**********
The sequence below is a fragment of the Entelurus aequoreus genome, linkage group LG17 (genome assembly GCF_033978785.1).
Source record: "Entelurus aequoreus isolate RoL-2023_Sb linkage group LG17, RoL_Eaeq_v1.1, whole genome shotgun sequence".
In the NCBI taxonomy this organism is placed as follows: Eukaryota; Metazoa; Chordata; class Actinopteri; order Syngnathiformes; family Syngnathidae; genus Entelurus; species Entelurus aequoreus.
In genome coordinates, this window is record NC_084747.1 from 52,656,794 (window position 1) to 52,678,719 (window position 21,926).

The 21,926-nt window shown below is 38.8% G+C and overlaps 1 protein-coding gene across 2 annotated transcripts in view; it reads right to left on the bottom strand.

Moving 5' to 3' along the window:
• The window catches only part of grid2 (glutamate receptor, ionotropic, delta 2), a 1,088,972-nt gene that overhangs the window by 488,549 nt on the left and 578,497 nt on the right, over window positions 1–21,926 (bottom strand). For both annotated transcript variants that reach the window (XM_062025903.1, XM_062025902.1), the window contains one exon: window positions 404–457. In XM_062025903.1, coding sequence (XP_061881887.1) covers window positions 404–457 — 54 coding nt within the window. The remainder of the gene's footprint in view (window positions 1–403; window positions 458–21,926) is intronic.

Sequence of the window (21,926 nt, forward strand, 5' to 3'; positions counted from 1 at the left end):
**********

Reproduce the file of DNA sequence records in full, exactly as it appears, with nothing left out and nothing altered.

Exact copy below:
The sequence below is a fragment of the Entelurus aequoreus genome, linkage group LG17 (genome assembly GCF_033978785.1).
Source record: "Entelurus aequoreus isolate RoL-2023_Sb linkage group LG17, RoL_Eaeq_v1.1, whole genome shotgun sequence".
In the NCBI taxonomy this organism is placed as follows: Eukaryota; Metazoa; Chordata; class Actinopteri; order Syngnathiformes; family Syngnathidae; genus Entelurus; species Entelurus aequoreus.
In genome coordinates, this window is record NC_084747.1 from 52,656,794 (window position 1) to 52,678,719 (window position 21,926).

The 21,926-nt window shown below is 38.8% G+C and overlaps 1 protein-coding gene across 2 annotated transcripts in view; it reads right to left on the bottom strand.

Moving 5' to 3' along the window:
• The window catches only part of grid2 (glutamate receptor, ionotropic, delta 2), a 1,088,972-nt gene that overhangs the window by 488,549 nt on the left and 578,497 nt on the right, over window positions 1–21,926 (bottom strand). For both annotated transcript variants that reach the window (XM_062025903.1, XM_062025902.1), the window contains one exon: window positions 404–457. In XM_062025903.1, coding sequence (XP_061881887.1) covers window positions 404–457 — 54 coding nt within the window. The remainder of the gene's footprint in view (window positions 1–403; window positions 458–21,926) is intronic.

Sequence of the window (21,926 nt, forward strand, 5' to 3'; positions counted from 1 at the left end):